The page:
Sub Brown Dwarf, rogue life

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Summary: Can an interstellar planet be hot enough to heat it's terrestrial moon without igniting fusion?

I am a science fiction writer, however I am studying astrophysics to better captivate audiences with real and believable plots,

The idea in question is an interstellar sub brown dwarf gas planet, with a massive and hot metallic core. Supporting a thick hydrogen atmosphere, and a large magnetosphere.

Orbiting closely is a terrestrial moon with liquid oceans, a dynamic core, sea floor volcanism (etcetera, basicly an earthlike moon) that has is own satellite, with an elliptical orbit around the terrestrial moon causing tidal friction.

Is there a possibility that a rogue gas planet could heat its moon( in conjunction with factors on the moon and its satellite) to a surface temperature of 15°C?
 
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Hello Skyland. I too am a writer here to eat brains and gain their knowledge. :)

Yes. They believe that some of the fracturing and venting on Europa (I think) is due to Jupiter's gravity yanking the planet around which shifts the ice plates and creates heat...

But a dwarf creates a huge amount of radiation and magnetic field. Half of Juno is just shielding so it doesn't fry the instruments every time it passes. So although we see in visible light, what if there were a species whose light (and warmth) was radiation. Would a brown dwarf be a sun to them, essentially. A dark star.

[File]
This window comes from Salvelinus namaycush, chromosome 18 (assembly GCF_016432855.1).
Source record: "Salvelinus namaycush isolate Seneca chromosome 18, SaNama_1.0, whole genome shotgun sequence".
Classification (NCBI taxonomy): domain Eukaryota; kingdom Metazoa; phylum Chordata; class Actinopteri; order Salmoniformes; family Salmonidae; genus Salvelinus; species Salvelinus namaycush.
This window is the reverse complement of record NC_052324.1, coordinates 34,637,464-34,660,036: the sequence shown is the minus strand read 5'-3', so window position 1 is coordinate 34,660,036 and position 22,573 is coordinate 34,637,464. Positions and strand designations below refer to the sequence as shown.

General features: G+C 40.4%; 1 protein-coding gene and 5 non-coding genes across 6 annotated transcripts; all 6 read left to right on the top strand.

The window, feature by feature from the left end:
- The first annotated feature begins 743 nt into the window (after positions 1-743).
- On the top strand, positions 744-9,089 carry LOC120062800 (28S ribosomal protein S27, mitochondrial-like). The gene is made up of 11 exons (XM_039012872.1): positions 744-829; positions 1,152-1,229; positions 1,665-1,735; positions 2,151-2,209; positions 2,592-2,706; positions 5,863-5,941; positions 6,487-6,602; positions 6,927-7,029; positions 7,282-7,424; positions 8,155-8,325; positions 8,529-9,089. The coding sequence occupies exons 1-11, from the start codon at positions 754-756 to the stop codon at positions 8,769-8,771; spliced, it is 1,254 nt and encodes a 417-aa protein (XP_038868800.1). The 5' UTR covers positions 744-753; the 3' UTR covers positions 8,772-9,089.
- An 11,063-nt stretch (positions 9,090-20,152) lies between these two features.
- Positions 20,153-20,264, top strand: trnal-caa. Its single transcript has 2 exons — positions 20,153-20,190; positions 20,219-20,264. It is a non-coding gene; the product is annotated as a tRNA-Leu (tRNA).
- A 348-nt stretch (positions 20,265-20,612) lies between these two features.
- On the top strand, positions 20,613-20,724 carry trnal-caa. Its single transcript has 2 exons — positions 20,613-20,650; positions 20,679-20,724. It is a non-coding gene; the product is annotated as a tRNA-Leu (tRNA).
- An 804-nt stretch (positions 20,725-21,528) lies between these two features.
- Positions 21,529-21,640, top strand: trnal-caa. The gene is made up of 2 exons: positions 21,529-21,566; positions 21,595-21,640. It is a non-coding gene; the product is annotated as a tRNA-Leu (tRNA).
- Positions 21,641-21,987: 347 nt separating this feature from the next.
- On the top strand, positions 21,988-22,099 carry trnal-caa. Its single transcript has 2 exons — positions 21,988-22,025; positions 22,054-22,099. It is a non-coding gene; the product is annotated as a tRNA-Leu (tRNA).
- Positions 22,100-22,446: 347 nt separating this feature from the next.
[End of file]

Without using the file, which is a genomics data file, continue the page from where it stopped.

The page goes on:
PS: That's cool that you are using a moonmoon for your story. I am also using a moonmoon in my new story.
 
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This may be something to digest.
They found a rogue planet a while back.
A dozen times bigger than Jupiter.
And it's radiation belt was off the charts.
Rocky Rogue Giant found
 
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Yes, i'm trying to make a dark, life supporting moon that orbits an interstellar planet 6 times bigger than Jupiter but isn't quite yet a brown dwarf, which has it's own moonlet , one with a breathable atmosphere, but no plants for photosynthesis. The oxygen comes from electrolysis that happens due to natural occurring batteries, i.e acid rain over veins of dissimilar metals that ionize and separate water into hydrogen and oxygen.